Tiger Woods is the Amanda Bynes of golf.
Scratch that. He's the Lindsay Lohan of the links.
OK. That's not right either. He's the Tom Sizemore of the two wood.
Nah. How about this: Tiger Woods is the Edward Furlong of the fairway.
Much like the TMZ-staple T2 actor, Woods only makes the news when he's at the center of some controversy or a bit of celebrity chatter or a well-timed PR attack that's a mixture of the two.
Take this week's brouhaha for example, in which Spanish golfer Sergio Garcia made a racist remark about Woods, one that was ear-worm similar to Fuzzy Zoeller's white-trash gaffe.
Does it matter that Garcia made a quip about serving Tiger fried chicken? Sure it does. It's a dumbass thing to say, and until the golfing world finally shakes off the shackles of its whites-only club history, this story and any others like it will be news.
But in all honesty, once this controversy has died down, we really shouldn't have to hear about Tiger Woods again, that is unless he is caught getting his putter polished on the 18th hole of Augusta National by a trannie hooker wearing a Dorothy Gale dress.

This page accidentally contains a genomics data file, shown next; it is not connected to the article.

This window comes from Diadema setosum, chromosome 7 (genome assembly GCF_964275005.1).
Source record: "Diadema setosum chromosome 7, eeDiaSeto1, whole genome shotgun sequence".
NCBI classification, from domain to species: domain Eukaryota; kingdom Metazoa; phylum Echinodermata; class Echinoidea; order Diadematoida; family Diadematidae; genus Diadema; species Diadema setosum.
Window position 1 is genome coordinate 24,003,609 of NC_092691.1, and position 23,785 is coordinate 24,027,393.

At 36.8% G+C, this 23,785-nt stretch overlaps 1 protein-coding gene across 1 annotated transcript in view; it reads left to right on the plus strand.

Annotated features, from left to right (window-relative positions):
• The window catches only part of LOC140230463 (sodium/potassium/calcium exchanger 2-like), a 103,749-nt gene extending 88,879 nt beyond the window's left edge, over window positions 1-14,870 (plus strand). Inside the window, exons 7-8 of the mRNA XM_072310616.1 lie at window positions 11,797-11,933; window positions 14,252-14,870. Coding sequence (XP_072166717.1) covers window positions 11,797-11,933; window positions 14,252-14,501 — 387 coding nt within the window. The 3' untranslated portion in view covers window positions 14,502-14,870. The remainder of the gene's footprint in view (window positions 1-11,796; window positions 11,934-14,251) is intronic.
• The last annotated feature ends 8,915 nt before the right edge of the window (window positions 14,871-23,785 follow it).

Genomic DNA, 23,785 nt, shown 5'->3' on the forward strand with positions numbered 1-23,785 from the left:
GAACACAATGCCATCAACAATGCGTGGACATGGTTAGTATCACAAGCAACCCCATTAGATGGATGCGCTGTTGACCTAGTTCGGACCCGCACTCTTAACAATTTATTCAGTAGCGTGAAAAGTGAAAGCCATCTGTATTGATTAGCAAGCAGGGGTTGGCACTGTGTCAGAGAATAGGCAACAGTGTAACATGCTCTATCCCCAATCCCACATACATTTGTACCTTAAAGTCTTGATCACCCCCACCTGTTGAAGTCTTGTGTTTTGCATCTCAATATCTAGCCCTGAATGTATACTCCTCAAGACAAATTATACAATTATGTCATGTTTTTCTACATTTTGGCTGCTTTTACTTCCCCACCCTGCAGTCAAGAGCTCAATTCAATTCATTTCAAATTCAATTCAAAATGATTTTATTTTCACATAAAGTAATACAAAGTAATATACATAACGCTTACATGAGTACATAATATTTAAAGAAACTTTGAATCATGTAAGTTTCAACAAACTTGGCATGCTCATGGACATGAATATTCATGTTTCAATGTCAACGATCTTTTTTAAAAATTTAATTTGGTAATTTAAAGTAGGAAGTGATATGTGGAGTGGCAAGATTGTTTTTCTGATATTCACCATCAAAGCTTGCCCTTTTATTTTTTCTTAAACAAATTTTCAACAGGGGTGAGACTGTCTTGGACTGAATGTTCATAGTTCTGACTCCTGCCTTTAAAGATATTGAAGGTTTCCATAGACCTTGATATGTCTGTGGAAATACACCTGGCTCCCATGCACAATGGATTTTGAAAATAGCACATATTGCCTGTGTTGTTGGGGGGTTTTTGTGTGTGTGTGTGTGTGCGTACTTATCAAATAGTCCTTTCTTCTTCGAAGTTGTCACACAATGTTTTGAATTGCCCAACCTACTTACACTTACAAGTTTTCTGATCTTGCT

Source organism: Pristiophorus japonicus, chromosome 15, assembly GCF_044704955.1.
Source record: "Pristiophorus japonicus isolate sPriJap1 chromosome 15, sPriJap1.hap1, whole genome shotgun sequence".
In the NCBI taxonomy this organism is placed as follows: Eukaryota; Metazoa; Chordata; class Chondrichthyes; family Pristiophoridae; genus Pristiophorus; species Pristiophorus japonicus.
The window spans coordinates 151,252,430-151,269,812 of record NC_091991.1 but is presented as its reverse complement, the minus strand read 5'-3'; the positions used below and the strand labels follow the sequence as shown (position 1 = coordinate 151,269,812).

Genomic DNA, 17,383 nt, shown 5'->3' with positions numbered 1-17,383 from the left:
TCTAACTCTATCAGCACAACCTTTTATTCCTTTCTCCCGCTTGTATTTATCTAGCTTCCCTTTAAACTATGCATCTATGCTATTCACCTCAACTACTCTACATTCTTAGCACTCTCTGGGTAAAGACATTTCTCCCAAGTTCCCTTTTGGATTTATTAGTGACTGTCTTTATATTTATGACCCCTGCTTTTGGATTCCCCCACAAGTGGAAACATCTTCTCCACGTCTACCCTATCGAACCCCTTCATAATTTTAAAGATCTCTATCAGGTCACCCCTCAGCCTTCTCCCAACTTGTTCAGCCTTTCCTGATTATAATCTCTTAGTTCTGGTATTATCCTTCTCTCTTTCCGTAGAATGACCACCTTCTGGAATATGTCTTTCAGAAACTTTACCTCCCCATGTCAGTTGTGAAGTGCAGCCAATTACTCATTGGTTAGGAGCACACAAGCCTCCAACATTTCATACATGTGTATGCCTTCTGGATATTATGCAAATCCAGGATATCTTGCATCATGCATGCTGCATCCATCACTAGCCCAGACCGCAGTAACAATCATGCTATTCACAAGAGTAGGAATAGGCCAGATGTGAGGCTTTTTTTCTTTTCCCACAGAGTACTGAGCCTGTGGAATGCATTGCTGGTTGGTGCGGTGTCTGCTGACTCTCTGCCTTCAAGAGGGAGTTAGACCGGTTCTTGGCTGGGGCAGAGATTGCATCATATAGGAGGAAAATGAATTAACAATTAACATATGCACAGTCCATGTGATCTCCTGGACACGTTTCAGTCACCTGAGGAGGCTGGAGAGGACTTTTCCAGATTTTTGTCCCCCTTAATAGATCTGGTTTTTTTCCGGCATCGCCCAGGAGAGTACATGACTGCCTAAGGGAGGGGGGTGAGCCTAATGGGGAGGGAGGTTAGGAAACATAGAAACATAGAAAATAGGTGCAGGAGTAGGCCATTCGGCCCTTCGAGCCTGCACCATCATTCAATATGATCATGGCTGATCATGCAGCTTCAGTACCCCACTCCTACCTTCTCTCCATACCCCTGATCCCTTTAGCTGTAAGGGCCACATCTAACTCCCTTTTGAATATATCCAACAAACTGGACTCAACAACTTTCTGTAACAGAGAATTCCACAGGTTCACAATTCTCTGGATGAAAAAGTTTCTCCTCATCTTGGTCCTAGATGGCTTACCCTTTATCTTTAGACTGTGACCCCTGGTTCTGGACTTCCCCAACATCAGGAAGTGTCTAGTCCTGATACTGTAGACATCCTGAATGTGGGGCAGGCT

That won't happen, of course. In the days leading up to the U.S. Open in June, Tiger Woods will dominate nearly all the coverage leading up to the major. From your local newspaper to the Mothership itself, nearly everybody will be asking the exact same question: Will Tiger win?
And they won't stop with the U.S. Open either. The same thing will happen with the British Open in July and the PGA Championship in August. And then in it'll start all over again in 2014 when the Masters rolls around.
In a way, we can forgive them. This is the same question sports journalists have been asking since Woods first turned pro, and it's a question they gotten used to asking ever since he went on a decade-long tear. The only problem is that decade-long tear ended half a decade ago.
The truth is nobody thinks Tiger will win the U.S. Open or the British or the PGA Championship. They may want him to because it'll make great copy, but every sports journalist knows he's a washed up has-been whose time has come and gone — just like Amanda Bynes, Lindsey Lohan, Tom Sizemore, and poor old Edward Furlong.